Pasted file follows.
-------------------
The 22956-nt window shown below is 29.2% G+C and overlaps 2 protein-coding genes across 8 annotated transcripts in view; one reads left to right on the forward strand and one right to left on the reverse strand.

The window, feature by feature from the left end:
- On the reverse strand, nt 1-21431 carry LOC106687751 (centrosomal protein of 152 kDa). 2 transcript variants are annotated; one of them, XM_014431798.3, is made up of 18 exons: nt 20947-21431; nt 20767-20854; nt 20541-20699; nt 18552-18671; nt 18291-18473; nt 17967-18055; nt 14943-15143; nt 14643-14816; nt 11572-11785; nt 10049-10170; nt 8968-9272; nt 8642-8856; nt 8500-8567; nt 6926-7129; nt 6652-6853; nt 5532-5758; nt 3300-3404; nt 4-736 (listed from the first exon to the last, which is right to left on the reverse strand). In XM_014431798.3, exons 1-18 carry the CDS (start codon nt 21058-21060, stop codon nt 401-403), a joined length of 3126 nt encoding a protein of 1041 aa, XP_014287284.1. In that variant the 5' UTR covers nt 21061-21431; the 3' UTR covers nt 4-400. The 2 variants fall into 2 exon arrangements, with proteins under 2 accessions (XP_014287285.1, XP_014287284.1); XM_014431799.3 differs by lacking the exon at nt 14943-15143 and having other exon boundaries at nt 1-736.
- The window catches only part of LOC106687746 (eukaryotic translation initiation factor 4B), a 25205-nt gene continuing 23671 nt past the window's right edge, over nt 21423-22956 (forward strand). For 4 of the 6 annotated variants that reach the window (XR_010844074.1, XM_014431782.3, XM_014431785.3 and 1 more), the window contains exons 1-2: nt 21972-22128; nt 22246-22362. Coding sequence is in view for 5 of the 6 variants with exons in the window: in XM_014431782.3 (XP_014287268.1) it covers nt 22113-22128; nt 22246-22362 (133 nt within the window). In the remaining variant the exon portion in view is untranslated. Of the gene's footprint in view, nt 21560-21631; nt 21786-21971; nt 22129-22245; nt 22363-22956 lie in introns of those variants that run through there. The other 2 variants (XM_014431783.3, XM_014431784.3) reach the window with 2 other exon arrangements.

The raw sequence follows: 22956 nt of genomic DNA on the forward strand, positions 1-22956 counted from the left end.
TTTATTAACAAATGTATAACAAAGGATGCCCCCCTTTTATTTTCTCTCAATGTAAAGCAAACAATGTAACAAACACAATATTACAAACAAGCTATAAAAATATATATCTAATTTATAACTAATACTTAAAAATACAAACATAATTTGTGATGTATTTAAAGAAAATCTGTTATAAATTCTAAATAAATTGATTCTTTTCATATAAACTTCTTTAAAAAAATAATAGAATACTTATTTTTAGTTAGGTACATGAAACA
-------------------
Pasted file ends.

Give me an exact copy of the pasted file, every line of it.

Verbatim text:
The 22956-nt window shown below is 29.2% G+C and overlaps 2 protein-coding genes across 8 annotated transcripts in view; one reads left to right on the forward strand and one right to left on the reverse strand.

The window, feature by feature from the left end:
- On the reverse strand, nt 1-21431 carry LOC106687751 (centrosomal protein of 152 kDa). 2 transcript variants are annotated; one of them, XM_014431798.3, is made up of 18 exons: nt 20947-21431; nt 20767-20854; nt 20541-20699; nt 18552-18671; nt 18291-18473; nt 17967-18055; nt 14943-15143; nt 14643-14816; nt 11572-11785; nt 10049-10170; nt 8968-9272; nt 8642-8856; nt 8500-8567; nt 6926-7129; nt 6652-6853; nt 5532-5758; nt 3300-3404; nt 4-736 (listed from the first exon to the last, which is right to left on the reverse strand). In XM_014431798.3, exons 1-18 carry the CDS (start codon nt 21058-21060, stop codon nt 401-403), a joined length of 3126 nt encoding a protein of 1041 aa, XP_014287284.1. In that variant the 5' UTR covers nt 21061-21431; the 3' UTR covers nt 4-400. The 2 variants fall into 2 exon arrangements, with proteins under 2 accessions (XP_014287285.1, XP_014287284.1); XM_014431799.3 differs by lacking the exon at nt 14943-15143 and having other exon boundaries at nt 1-736.
- The window catches only part of LOC106687746 (eukaryotic translation initiation factor 4B), a 25205-nt gene continuing 23671 nt past the window's right edge, over nt 21423-22956 (forward strand). For 4 of the 6 annotated variants that reach the window (XR_010844074.1, XM_014431782.3, XM_014431785.3 and 1 more), the window contains exons 1-2: nt 21972-22128; nt 22246-22362. Coding sequence is in view for 5 of the 6 variants with exons in the window: in XM_014431782.3 (XP_014287268.1) it covers nt 22113-22128; nt 22246-22362 (133 nt within the window). In the remaining variant the exon portion in view is untranslated. Of the gene's footprint in view, nt 21560-21631; nt 21786-21971; nt 22129-22245; nt 22363-22956 lie in introns of those variants that run through there. The other 2 variants (XM_014431783.3, XM_014431784.3) reach the window with 2 other exon arrangements.

The raw sequence follows: 22956 nt of genomic DNA on the forward strand, positions 1-22956 counted from the left end.
TTTATTAACAAATGTATAACAAAGGATGCCCCCCTTTTATTTTCTCTCAATGTAAAGCAAACAATGTAACAAACACAATATTACAAACAAGCTATAAAAATATATATCTAATTTATAACTAATACTTAAAAATACAAACATAATTTGTGATGTATTTAAAGAAAATCTGTTATAAATTCTAAATAAATTGATTCTTTTCATATAAACTTCTTTAAAAAAATAATAGAATACTTATTTTTAGTTAGGTACATGAAACA